13 July 2016

AAS President Christine Jones Testifies Before Congress

Heather Bloemhard,

[[{"type":"media","view_mode":"media_original","fid":"7946","attributes":{"class":"media-image","height":"319","style":"float: right; margin: 5px;","typeof":"foaf:Image","width":"480"}}]]On 12 July 2016, new AAS President Christine Jones testified before a joint hearing of the Subcommittee on Space and the Subcommittee on Research & Technology — both subcommittees of the House Committee on Science, Space, and Technology. The hearing was titled "Astronomy, Astrophysics, and Astrobiology." The witnesses were Paul Hertz of NASA, Jim Ulvestad of the National Science Foundation (NSF), Angela Olinto of the multi-agency Astronomy & Astrophysics Advisory Committee (AAAC), Shelley Wright of UC-San Diego, and our own Christine Jones.

The Space and Research subcommittees have jurisdiction over NASA and the NSF, respectively, and they convened this hearing to examine astronomy, astrophysics, and astrobiology programs, projects, and activities at NASA, NSF, academia, and the private sector. 

Dr. Hertz told the subcommittees that NASA is studying four concepts for potential large missions: an X-ray surveyor, a far-infrared surveyor, a large ultraviolet, optical, and infrared (LUVOIR) surveyor, and a habitable-exoplanet imaging mission (HabEx). These concept studies will be presented to the 2020 astronomy and astrophysics decadal survey committee.

Dr. Ulvestad described some of the plans at NSF's Division of Astronomical Sciences, including the ongoing construction of the Large Synoptic Survey Telescope (LSST) and the Daniel K. Inouye Solar Telescope (DKIST), the collaboration with NASA to build a high-precision spectrograph for the 3.5-meter WIYN telescope, and the initiation of the Mid-Scale Innovations Program (MSIP). 

Dr. Olinto expressed concern about the balance of the astronomical sciences portfolio, especially as flat or declining budgets increase proposal pressure. She praised the decadal survey process, calling it "the right process" for prioritizing missions based on cost and available technology.

Dr. Wright focused on astrobiology and described programs in the search for extraterrestrial intelligence (SETI), emphasizing that, while enthusiasm for SETI has increased, resources remain scarce.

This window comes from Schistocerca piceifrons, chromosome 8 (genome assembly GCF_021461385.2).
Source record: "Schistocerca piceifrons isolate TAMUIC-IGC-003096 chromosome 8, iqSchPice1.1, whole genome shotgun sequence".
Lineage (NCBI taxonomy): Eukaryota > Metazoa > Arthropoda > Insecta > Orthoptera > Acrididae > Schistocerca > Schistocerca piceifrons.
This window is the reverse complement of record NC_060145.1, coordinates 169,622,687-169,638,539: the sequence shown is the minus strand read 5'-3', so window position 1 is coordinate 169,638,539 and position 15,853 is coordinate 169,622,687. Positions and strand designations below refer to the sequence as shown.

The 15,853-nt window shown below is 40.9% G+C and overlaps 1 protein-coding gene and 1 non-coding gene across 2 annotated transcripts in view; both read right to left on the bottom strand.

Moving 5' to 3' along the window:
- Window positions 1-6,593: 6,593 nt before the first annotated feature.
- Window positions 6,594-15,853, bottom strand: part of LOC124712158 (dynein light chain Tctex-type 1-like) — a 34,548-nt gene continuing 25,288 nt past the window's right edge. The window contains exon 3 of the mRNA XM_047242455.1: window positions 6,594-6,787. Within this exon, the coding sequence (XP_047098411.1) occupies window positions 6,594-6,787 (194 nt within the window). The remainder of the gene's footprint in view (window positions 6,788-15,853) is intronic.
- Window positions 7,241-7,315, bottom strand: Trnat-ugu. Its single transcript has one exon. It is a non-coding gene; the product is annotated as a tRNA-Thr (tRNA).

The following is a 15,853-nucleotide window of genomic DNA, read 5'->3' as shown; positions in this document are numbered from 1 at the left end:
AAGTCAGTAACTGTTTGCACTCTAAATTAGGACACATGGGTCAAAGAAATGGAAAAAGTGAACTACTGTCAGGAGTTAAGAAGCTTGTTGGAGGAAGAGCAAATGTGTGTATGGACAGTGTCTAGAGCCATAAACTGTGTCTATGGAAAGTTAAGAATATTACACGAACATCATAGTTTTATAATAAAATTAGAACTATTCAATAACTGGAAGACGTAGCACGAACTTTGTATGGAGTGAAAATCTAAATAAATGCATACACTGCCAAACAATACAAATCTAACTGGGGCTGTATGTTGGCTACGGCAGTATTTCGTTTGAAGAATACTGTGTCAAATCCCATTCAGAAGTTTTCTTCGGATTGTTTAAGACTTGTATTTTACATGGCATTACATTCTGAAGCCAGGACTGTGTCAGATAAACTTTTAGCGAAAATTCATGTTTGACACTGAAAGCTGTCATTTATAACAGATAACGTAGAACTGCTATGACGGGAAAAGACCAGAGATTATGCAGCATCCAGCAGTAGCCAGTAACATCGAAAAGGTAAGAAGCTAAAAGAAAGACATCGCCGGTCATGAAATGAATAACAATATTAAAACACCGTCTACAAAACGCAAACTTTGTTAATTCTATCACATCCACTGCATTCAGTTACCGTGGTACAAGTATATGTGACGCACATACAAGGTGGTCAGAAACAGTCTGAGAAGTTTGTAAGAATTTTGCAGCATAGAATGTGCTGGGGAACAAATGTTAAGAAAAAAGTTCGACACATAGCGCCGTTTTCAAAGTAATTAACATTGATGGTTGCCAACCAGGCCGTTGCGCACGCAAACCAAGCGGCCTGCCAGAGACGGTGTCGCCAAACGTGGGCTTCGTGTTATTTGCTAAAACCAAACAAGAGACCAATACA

Dr. Jones thanked Congress for its support of the astronomical sciences, indicating that “we are very fortunate in the United States to have a robust fleet of space- and ground-based observatories that allow us to make exciting new discoveries about our universe.” She emphasized that research “has more than pure academic value,” citing the technology transfer of CCD detectors to digital cameras and technology developed for observing X-ray sources to security screening. She also pointed out that astronomy offers a path to a wide variety of careers in science, technology, engineering, and math (STEM). “Perhaps the most important technology transfer of all," she said, "is technically trained people. Astronomy is really a gateway science that brings people into STEM fields." But, she said, “most scientific fields, including ours, have a very long way to go on the path toward being fully inclusive of underrepresented minorities. There are no easy answers or quick fixes, but our community is committed to doing better.”

You can watch the hearing in its entirety at https://science.house.gov/legislation/hearings/joint-space-subcommittee…;That webpage also has links to the full written testimonies of each witness and the opening statements of each of the chairs. The opening statements of each of the ranking members are at http://democrats.science.house.gov/hearing/astronomy-astrophysics-and-a….